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Last night was fascinating. For the first time, I was able to spend some time with a fascinating transcription – two movements from Pergolesi’s Stabata Mater, made by the astonishing Swedish violinist/composer Johan Helmich Roman ( 1694 – 1758). Working with a transcription can often tell you so much more about a composer/performer than their original works, as the contortions that they need to go through, in order to fit someone else’s music, or another instrumentation, onto their solo instrument can teach so much about their aesthetic and technical approaches.

Working it out -finding my way into the contrapuntal solo writing of Johan Helmich Roman ( 1694 – 1758), and speculating a little about the ‘ringing violin’

But for now, I want to talk about the moment of discovery. For the musician, the discoveries that we make have, to put it gently, restricted impact. In our minds (well certainly in my mind) learning a wonderful new piece, or unearthing something lovely from the past (often found like these endleaves of well-known material) – in our minds, these revealings are revelations, like finding a pulsar, or a new species. They clearly are not, in the big scheme of things, yet, something, perhaps something vital has happened. What is that?

Clearly, it would be simplistic to reduce this to just one thing, as it is many things – but … what links every possibility is a sense that contact has been made. Contact with someone else, alive or dead, with a object of beauty, a virtue, a truth. This contact happens when discovery, in our case, is set ringing, singing.

Let’s simplify, grotesquely, for just a moment. When I study contrapuntal works like this, written or arranged by players in the 17th or 18th centuries, I want to know how they hear and think. For we string-players, hearing and thinking is expressed, almost entirely, through the hands.

Remember (not to self), music written and played up till the second half of the 19th century was written and played by improvisers. Chordal music on non-fretted string instruments, especially in extemporisations, relies on set patterns of movement (licks) and set chord positions for the left hand. So I begin work on pieces like this by writing a list: a gamut, if you like, of all the hand-positions that the composer uses in the piece. If you compare such lists built up from say, Westhoff, Colombi, Matteis, Bach, and so on, there is lot of overlap, of course. But each composer will, most likely, ask you to do something that you have not encountered before, a chord, hand position, movement, which at first seems obvious, but then it dawns on you, that you have never done. It’s like a word or a number, which you have read or seen, many times, but never said out loud. The shock of the familiar. And the convocation of such novel familiarities is one way that the personality of a composer becomes clear, in our hands.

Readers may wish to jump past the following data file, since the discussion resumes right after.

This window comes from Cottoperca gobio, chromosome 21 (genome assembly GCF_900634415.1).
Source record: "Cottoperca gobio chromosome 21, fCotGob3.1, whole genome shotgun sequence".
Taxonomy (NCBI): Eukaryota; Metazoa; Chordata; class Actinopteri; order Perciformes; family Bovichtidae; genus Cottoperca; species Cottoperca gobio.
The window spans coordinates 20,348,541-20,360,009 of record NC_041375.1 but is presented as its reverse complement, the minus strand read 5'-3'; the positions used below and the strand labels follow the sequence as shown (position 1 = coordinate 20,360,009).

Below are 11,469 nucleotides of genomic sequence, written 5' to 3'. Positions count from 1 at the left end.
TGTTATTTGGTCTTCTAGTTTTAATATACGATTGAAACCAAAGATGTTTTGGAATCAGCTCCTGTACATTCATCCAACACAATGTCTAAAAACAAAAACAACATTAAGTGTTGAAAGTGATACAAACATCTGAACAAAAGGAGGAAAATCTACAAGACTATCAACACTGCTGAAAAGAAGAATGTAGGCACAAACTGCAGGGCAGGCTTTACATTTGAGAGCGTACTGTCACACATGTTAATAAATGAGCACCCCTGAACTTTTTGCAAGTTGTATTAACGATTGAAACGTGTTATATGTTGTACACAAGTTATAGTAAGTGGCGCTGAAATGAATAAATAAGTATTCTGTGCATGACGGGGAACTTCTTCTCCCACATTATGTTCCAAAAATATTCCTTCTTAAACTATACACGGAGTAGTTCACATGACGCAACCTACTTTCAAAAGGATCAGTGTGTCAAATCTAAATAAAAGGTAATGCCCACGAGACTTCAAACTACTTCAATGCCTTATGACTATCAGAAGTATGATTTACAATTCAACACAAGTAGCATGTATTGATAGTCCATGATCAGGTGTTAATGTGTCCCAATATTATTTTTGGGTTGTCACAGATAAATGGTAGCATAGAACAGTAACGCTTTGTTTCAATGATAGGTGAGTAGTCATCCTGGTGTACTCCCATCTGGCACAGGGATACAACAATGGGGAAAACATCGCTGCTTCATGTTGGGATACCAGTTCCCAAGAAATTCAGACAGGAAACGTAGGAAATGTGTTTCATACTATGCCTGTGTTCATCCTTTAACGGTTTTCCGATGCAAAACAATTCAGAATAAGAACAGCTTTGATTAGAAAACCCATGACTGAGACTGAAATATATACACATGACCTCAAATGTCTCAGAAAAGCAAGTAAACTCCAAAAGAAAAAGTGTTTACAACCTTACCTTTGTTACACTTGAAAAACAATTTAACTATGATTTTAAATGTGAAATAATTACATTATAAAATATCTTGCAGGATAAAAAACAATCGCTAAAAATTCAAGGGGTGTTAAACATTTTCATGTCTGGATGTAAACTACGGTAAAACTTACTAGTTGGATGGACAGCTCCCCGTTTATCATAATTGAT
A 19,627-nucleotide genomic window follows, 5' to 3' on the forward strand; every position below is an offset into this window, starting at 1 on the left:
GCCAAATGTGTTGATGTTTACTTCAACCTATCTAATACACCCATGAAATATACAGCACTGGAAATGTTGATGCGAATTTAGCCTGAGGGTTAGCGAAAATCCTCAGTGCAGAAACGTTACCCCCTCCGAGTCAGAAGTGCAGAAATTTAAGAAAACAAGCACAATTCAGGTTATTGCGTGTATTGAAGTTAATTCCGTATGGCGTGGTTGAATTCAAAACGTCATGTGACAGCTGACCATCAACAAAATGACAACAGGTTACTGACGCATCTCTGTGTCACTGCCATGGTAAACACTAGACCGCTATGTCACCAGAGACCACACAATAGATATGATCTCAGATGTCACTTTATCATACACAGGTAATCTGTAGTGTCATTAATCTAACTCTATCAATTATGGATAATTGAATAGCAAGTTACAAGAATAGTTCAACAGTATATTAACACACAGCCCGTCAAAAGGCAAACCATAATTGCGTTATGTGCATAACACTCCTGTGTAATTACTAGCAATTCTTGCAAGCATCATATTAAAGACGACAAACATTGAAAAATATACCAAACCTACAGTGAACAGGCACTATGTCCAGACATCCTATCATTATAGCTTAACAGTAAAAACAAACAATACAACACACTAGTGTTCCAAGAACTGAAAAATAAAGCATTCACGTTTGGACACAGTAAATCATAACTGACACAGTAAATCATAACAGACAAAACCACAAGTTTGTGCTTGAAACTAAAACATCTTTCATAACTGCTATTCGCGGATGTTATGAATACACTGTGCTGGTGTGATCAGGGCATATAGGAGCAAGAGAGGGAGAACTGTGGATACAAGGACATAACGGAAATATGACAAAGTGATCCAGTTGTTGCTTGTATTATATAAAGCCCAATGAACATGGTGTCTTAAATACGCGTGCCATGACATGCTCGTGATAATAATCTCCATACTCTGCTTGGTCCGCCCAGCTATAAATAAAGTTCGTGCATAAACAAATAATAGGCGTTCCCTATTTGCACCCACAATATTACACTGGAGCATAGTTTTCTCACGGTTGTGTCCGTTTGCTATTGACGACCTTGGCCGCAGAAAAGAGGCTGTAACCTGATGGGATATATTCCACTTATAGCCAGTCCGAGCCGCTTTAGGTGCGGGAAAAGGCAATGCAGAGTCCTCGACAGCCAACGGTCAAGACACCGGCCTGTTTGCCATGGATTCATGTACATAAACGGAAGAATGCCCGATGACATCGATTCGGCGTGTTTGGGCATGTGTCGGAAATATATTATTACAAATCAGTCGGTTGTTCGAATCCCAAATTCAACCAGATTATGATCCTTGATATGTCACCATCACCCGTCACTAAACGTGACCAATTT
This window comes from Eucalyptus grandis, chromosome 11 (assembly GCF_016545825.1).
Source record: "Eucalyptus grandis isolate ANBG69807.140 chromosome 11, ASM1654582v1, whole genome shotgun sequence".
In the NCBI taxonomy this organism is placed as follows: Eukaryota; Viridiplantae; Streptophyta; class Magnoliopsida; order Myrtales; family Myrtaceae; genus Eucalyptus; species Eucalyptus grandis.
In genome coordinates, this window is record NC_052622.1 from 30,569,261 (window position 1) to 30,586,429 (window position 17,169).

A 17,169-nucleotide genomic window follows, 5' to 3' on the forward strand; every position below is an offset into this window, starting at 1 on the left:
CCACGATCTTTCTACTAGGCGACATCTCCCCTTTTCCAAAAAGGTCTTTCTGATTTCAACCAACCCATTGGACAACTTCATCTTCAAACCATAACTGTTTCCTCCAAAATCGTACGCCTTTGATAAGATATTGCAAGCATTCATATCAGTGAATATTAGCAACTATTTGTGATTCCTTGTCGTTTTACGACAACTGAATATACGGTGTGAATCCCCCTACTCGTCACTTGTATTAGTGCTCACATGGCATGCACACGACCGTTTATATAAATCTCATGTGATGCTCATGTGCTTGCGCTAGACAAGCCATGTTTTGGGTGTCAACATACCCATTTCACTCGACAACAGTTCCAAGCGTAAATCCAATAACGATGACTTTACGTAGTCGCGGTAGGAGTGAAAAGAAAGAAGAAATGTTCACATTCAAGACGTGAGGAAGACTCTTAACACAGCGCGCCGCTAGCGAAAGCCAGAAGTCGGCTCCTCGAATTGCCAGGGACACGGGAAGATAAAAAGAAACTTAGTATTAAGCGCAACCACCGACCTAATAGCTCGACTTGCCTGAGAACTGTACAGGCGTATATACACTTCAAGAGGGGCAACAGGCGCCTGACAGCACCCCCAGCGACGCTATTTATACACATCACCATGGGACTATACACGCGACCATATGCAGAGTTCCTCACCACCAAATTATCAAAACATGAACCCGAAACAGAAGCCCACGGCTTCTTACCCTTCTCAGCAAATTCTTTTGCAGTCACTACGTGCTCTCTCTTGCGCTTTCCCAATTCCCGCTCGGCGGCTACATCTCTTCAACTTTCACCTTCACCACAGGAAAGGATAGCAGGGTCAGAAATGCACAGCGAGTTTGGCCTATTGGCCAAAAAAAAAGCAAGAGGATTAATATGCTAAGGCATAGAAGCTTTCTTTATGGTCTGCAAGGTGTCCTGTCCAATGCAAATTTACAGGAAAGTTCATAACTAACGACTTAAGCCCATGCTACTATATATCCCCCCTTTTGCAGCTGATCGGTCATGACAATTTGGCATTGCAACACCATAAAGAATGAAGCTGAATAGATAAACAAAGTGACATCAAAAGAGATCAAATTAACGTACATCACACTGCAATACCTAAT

Roman drifts into the alto clef for four beats in the top voice, and five in the lower!

You will notice that, in this extract from his Pergolesi transcription Roman drifts into the alto clef. This in itself is not noteworthy (after all, violin music at the time was always written in at least three clefs, to stay on the stave-Bach uses Alto, Treble and Soprano in his violin writing, sometimes all in one piece – have a look at the MS of the Chaconne). But the fun thing about this example, is that this is a composer at work, thinking out loud-he tries it for a bar and a half, and then doesn’t do it again in the three pages of Pergolesi, despite spent a lot of time at the bottom end of the violin. This makes me smile: it’s another glimpse of my collaborating composer, in the room with me, just back in the early 18th century.

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I am fascinated by cycles, in music and, well everything else. One aspect of them which intrigues me, is whether, or not, a creative artists recognises they are working on a cycle: it’s pretty clear to me, for instance, that Giuseppe Tartini set out to write what we might now name a ‘cycle’ of 26 Sonate Piccole which then occupied many years, whereas there’s no evidence that Beethoven every regarded his 32 Piano Sonatas cyclically, whereas his great student, Ferdinand Ries, did.

The cyclic imperative finds its way into smaller groups of pieces, of course, and I do not deny that I find it in works ranging from Cesar Cui’s 24 piece set, Kaleidoscope as well as George Rochberg’s Caprice Variations, which can be seen as a collection of 50 potentially free-standing pieces.

This all came to mind yesterday, which was the Danish ‘Lille Juleaften’, when the Christmas tree goes up and is decorated. The boxes of ornaments come down and are laid out on the table. Like many families, there’s a hodge podge, reflecting the three countries (UK,DK,US) which are our make-up, ornaments found in special places (a rocking horse from our honeymoon in Rome, a tacky souvenir from a trip to Niagara Falls or from a glass-blowing village in Germany), decorations collected by dear friends on their travels – an Emu egg is a particular favourite, or memories of people that we have lost. This is all then bound together briefly, with the chains of Danish flags, the candles, and celebrated with the miracle of a tree in our living room for a week or so. It’s a self-portrait of us, and the assembly makes a cycle.

This year’s cycle!

More a little later, but now I have a goose to attend to.